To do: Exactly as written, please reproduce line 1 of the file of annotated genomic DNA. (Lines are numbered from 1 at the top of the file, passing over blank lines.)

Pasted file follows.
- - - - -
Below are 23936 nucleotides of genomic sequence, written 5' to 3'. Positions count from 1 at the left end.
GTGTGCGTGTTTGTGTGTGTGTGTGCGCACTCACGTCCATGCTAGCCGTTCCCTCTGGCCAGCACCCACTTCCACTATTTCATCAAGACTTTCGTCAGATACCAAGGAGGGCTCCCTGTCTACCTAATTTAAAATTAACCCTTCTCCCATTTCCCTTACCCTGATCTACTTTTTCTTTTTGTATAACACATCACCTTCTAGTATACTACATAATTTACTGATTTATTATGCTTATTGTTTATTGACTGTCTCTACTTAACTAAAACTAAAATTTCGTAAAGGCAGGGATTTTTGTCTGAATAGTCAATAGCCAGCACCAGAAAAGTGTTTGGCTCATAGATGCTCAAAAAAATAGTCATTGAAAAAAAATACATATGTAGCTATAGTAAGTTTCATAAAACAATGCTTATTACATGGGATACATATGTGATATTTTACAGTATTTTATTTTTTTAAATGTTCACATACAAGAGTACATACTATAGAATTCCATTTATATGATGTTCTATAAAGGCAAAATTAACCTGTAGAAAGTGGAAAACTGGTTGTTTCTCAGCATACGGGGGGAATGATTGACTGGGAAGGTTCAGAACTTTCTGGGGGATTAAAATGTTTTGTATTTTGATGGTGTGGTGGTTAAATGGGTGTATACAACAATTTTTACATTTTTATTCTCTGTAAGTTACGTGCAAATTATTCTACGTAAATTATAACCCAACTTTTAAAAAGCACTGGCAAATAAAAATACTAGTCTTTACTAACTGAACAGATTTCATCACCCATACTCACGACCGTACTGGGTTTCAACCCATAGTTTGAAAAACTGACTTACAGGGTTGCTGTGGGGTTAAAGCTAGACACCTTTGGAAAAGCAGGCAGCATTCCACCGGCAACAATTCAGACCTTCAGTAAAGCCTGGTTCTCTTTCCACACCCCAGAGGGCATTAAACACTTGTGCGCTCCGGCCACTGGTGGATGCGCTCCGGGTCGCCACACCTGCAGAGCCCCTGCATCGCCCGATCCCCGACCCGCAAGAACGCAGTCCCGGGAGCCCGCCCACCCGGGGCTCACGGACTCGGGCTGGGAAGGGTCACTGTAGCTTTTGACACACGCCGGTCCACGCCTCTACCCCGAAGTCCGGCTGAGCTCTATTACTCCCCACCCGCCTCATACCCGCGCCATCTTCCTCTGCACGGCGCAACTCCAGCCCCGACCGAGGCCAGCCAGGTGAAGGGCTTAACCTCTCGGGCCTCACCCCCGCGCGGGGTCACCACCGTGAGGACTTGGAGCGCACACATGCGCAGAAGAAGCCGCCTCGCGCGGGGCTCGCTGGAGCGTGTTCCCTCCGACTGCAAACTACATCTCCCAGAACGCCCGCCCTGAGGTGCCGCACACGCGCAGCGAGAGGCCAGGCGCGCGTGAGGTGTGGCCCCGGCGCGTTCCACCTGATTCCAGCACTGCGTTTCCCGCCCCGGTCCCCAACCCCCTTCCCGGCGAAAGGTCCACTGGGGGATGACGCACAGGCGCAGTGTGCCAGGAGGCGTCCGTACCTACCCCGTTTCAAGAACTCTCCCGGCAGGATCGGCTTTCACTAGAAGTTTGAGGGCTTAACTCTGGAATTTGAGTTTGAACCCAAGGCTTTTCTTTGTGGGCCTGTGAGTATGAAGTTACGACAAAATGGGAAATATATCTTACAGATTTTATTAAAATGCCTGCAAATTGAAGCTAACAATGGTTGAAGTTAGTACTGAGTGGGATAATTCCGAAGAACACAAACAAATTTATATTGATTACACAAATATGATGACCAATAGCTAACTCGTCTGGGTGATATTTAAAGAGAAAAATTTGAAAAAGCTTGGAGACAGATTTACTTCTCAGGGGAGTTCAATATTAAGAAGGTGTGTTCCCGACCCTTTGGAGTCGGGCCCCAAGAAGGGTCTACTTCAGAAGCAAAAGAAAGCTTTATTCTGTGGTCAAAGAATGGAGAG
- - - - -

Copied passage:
Below are 23936 nucleotides of genomic sequence, written 5' to 3'. Positions count from 1 at the left end.